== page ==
My Reply to the Synod

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My Reply to the Synod
by Leo Tolstoy

"He who begins by loving Christianity better than truth, will proceed by loving his own sect or church better than Christianity, and end in loving himself better than all."

Coleridge.

At first I did not wish to reply to the Synod's Edict about me but it has called forth very many letters in which correspondents unknown to me write — some of them scolding me for rejecting things I never rejected ; others exhorting me to believe in things I have always believed in ; others, again, expressing an agreement with me which prolaably does not really exist, and a sympathy to which I am hardly entitled. So I have decided to reply both to the Edict itself — indicating what is unjust in it — and to the communications of my unknown correspondents.

The Edict of the Synod has, in general, many defects. It is either illegal, or else intentionally equivocal ; it is arbitrary, unfounded, untruthful, and is also libellous, and incites to evil feelings and deeds.

It is illegal or intentionally equivocal ; for if it is intended as an Excommunication from the Church, it fails to conform to the Church regulations subject to which Excommunications can be pronounced ; while if it is merely an announcement of the fact that one who does not believe in the Church and its dogmas does not belong to the Church — that is self-evident, and the announcement can have no purpose other than to pass for an Excommunication without really being one ; as happened^ in fact^ for that is how the Edict has been understood.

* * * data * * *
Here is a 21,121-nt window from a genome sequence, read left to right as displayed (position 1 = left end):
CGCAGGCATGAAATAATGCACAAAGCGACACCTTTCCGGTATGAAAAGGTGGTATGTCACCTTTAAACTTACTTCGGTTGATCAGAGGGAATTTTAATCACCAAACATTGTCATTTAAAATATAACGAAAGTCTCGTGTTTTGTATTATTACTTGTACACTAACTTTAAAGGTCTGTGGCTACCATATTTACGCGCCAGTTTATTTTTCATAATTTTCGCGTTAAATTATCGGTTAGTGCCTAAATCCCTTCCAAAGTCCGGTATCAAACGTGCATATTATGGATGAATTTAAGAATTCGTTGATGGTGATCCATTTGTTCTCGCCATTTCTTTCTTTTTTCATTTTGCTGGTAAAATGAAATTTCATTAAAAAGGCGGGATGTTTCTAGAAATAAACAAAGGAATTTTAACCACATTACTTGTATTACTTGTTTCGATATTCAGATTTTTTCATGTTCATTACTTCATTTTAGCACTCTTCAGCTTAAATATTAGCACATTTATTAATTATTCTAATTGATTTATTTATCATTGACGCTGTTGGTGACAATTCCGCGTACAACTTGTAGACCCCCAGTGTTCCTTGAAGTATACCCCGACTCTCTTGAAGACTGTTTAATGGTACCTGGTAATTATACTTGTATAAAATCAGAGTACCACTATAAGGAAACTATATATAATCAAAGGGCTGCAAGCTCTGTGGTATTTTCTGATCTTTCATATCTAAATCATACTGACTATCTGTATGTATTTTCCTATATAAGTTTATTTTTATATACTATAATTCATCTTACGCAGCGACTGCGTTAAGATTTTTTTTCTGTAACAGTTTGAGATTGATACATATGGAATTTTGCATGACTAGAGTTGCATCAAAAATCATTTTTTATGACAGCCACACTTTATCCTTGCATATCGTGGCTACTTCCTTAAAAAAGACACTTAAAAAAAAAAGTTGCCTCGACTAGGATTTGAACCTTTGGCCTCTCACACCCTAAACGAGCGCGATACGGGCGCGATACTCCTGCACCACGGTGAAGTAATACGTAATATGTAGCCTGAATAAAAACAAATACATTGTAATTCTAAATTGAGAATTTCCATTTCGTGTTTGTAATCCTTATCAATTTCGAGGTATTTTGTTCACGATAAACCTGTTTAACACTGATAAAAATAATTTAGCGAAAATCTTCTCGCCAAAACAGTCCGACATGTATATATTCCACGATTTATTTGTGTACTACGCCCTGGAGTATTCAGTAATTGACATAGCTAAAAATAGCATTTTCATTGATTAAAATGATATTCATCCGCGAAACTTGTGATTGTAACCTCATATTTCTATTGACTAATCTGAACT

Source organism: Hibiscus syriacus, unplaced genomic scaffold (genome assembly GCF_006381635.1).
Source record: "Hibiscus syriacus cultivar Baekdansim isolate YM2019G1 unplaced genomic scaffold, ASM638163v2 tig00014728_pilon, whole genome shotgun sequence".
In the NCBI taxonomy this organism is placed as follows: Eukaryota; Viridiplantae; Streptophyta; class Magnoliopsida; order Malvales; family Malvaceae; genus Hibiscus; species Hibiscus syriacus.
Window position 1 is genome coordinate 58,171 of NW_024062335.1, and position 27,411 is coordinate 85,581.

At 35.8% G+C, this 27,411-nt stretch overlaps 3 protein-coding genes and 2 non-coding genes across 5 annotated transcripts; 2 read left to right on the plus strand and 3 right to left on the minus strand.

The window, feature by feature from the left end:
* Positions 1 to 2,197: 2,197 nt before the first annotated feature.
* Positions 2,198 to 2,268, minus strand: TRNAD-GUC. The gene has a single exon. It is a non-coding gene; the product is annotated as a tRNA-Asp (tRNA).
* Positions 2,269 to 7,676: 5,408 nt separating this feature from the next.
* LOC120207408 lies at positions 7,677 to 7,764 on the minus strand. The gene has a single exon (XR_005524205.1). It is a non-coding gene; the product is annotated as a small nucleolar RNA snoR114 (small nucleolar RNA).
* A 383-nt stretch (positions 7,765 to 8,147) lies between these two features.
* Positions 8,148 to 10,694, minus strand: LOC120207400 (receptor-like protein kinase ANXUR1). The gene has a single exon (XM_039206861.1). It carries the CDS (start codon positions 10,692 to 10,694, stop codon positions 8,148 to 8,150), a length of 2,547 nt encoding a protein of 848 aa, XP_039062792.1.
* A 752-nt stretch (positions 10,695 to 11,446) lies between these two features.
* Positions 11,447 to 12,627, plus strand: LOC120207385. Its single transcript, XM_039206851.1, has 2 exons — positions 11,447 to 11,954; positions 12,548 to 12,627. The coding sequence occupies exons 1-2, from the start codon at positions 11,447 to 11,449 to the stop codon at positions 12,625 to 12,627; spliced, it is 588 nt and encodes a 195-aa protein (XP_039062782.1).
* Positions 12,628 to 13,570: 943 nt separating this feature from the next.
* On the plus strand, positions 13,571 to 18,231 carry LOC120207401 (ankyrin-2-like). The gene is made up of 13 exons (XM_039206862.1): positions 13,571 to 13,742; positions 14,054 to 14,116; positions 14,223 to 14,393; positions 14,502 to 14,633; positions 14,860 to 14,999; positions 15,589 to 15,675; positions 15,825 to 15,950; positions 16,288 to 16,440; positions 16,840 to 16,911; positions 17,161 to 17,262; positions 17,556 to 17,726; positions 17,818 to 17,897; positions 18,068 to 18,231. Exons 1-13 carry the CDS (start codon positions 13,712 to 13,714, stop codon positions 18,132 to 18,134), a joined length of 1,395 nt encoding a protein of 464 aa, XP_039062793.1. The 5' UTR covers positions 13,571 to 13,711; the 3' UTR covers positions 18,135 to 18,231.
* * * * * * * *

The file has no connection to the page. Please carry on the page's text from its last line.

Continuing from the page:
it is arbitrary, for it accuses only me of disbelief in all the points enumerated in the Edict ; whereas many, in fact almost all educated people, share that disbelief and have constantly expressed and still express it both in conversations, in lectures, in pamphlets and in books.

It is unfounded because it gives as a chief cause of its publication the great circulation of the false teaching wherewith I pervert the people — whereas I am well assured that hardly a hundred people can be found who share my views, and the circulation of my writings on religion, thanlcs to the Censor, is so insignificant that the majority of those who have read the Synod's Edict have not the least notion of what I may have written about religion — as is shown by the letters I have received.

It contains an obvious falsehood, for it says that efforts have been made by the Church to show me my errors, but that these efforts have been unsuccessful. Nothing of the kind ever took place.

It constitutes what in legal terminology is called a libel, for it contains assertions known to be false and tending to my hurt.

It is, finally, an incentive to evil feelings and deeds, for, as was to be expected, it evoked, in unenlightened and unreasoning people, anger and hatred against me, culminating in threats of murder expressed in letters I received. One writes : ^ Now thou hast been anathe- matized, and after death wilt go to everlasting torments, and wilt perish like a dog . . . anathema upon thee, old devil ... be damned.' Another blames the Government for not having, as yet, shut me up in a monastery, and fills his letter with abuse. A third writes : ' If the Government does not get rid of you, we will ourselves make you shut your mouth,' and the letter ends with curses. ' May you be destroyed — you blackguard !' writes a fourth ; ' I shall find means to do it . . . and then follows indecent abuse. After the


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publication of the Synod's Edict I also noticea indica- tions of anger of this kind in some of the people I met. On the very day (February 25) when the Edict was made public, while crossing a public square I heard the words : ' See ! there goes the devil in human form/ and had the crowd been composed of other elements I should very likely have been beaten to death, as happened some years ago to a man at the Panteleymon Chapel.

So that, altogether, the Synod's Edict is very bad ; and the statement, at the end, that those who sign it pray that I may become such as they are, does not make it any better.